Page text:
From Middle English extente, from Anglo-Norman extente and Old French estente (“valuation of land, stretch of land”), from estendre, extendre (“extend”) (or from Latin extentus), from Latin extendere (See extend.)
extent (plural extents)
- A range of values or locations.
- The space, area, volume, etc., to which something extends.
- The extent of his knowledge of the language is a few scattered words.
- 1827, Conrad Malte-Brun, Universal Geography, or A Description of All the Parts of the World, on a New Plan, Edinburgh: Adam Black, volume 6, book 101, 285:
- The surface of the Balaton and the surrounding marshes is not less than 24 German square miles, or 384 English square miles; its principal feeder is the Szala, but all the water it receives appears inconsiderable relatively to its superficial extent, and the quantity lost in evaporation.
- 2014 November 14, Blake Bailey, “'Tennessee Williams,' by John Lahr [print version: Theatrical victory of art over life, International New York Times, 18 November 2014, p. 13]”, in The New York Times:
- (computing) A contiguous area of storage in a file system.
- 2019, Richard E. Smith, Elementary Information Security, page 205:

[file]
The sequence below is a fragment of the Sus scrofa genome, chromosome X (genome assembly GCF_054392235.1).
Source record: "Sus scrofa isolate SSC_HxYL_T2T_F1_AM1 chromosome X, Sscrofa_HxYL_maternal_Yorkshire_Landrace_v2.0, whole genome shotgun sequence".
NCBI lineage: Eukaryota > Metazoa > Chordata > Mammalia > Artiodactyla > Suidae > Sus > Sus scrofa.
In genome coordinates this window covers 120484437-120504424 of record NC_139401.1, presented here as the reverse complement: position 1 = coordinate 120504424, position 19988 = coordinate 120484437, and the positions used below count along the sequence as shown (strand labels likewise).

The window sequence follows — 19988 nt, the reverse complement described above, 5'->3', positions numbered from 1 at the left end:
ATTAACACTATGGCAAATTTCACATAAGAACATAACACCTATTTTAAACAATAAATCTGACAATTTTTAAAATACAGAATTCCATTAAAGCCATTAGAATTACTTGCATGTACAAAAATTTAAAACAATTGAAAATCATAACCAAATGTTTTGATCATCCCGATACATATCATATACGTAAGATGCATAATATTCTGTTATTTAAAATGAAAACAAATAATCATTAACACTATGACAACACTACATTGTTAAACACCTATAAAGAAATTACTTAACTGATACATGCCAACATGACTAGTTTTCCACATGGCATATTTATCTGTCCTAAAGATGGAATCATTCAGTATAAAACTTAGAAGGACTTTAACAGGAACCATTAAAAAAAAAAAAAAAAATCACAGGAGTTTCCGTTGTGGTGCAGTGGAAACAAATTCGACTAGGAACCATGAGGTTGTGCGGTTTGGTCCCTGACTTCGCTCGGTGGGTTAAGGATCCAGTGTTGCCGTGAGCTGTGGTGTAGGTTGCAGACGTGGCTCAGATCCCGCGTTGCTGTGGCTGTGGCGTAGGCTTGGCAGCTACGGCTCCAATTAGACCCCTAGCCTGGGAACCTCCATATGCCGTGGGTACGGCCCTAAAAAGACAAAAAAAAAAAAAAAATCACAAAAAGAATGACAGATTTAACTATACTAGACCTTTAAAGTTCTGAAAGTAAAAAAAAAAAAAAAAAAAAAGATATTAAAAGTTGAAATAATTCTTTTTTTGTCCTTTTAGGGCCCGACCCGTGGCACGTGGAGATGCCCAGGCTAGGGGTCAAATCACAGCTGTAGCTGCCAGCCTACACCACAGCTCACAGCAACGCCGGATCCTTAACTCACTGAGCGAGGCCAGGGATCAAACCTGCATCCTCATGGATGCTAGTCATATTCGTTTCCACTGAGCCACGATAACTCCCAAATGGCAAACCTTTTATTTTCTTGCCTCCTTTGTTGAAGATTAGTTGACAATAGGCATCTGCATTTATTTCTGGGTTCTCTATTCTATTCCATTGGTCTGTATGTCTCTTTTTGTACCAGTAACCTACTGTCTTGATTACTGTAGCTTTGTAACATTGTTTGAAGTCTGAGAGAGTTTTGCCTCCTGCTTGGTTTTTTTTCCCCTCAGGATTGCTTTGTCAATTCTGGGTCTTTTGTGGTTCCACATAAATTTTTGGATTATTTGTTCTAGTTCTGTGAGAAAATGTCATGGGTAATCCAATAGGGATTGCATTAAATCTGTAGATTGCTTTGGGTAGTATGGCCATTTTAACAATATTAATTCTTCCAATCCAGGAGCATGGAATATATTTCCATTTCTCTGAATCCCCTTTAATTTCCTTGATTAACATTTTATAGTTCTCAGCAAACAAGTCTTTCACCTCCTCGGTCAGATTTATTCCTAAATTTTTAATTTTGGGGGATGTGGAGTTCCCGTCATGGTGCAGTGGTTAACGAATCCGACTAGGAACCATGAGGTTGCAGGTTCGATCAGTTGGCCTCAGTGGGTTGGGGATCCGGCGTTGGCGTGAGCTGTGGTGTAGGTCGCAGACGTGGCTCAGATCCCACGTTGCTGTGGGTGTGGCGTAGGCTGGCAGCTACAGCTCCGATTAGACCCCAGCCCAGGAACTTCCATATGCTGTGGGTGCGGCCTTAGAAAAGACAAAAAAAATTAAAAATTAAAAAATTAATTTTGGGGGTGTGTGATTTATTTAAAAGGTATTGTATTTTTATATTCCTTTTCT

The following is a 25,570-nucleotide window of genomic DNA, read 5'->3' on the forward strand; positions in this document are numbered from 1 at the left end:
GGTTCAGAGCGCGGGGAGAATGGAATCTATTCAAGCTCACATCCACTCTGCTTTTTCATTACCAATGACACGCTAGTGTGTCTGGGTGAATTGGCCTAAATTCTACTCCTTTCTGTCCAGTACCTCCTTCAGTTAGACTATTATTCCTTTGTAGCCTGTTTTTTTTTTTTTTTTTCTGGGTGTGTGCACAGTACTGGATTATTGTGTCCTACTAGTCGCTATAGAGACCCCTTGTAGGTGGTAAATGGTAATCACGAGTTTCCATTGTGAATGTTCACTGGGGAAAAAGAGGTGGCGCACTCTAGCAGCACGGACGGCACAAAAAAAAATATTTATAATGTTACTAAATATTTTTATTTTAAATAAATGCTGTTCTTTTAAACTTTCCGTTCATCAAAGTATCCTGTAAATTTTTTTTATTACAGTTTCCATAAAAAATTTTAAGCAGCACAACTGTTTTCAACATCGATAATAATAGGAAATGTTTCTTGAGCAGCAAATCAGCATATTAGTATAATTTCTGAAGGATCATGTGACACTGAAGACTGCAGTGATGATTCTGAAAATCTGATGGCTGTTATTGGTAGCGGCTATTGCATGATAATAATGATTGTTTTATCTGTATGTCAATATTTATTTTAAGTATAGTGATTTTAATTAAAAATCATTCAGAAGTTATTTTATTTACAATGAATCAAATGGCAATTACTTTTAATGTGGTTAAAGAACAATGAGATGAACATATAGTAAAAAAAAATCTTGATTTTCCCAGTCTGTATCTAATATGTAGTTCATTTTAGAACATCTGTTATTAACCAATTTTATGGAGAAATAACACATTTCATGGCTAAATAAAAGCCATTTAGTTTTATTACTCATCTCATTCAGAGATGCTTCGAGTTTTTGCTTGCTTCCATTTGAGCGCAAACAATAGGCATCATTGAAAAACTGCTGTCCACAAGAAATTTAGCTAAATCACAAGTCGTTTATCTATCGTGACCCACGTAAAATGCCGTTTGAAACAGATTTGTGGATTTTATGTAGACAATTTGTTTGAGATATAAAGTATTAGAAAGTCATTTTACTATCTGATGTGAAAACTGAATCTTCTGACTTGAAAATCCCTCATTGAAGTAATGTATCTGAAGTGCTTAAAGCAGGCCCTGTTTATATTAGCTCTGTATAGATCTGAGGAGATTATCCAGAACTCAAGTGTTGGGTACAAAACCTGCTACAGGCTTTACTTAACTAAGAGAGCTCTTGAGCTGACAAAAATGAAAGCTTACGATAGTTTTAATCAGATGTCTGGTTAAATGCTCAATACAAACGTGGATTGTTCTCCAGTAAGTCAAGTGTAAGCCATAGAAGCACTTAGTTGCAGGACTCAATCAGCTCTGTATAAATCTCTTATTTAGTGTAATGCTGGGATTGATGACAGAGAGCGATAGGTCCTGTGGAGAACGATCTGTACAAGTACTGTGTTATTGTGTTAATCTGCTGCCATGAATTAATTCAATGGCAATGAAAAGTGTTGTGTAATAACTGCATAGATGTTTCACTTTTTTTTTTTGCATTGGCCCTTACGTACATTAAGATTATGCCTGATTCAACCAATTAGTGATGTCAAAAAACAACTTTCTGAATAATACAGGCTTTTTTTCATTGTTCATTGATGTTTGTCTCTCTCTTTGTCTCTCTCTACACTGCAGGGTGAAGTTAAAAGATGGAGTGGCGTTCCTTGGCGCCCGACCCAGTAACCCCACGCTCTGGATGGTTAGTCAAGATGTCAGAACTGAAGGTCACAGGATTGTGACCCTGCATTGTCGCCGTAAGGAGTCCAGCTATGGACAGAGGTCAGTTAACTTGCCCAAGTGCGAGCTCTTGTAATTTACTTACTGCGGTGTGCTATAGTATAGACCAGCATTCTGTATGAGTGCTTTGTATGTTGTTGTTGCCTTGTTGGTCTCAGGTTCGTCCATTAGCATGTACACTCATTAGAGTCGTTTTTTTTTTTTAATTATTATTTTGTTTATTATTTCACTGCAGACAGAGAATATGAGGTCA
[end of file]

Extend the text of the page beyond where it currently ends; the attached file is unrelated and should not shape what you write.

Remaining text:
- Each extent contains one or more contiguous clusters. The file system describes each extent with two numbers: the number of the first cluster in the extent, and the number of clusters in the extent.
- The valuation of property.
- (law) A writ directing the sheriff to seize the property of a debtor, for the recovery of debts of record due to the Crown.
- c. 1598–1600 (date written), William Shakespeare, “As You Like It”, in Mr. William Shakespeares Comedies, Histories, & Tragedies […] (First Folio), London: […] Isaac Iaggard, and Ed[ward] Blount, published 1623, →OCLC, [Act III, scene i], lines 1117-20:
- Well, push him out of doors;
And let my officers of such a nature
Make an extent upon his house and lands.
Do this expediently, and turn him going.
- See Thesaurus:extent
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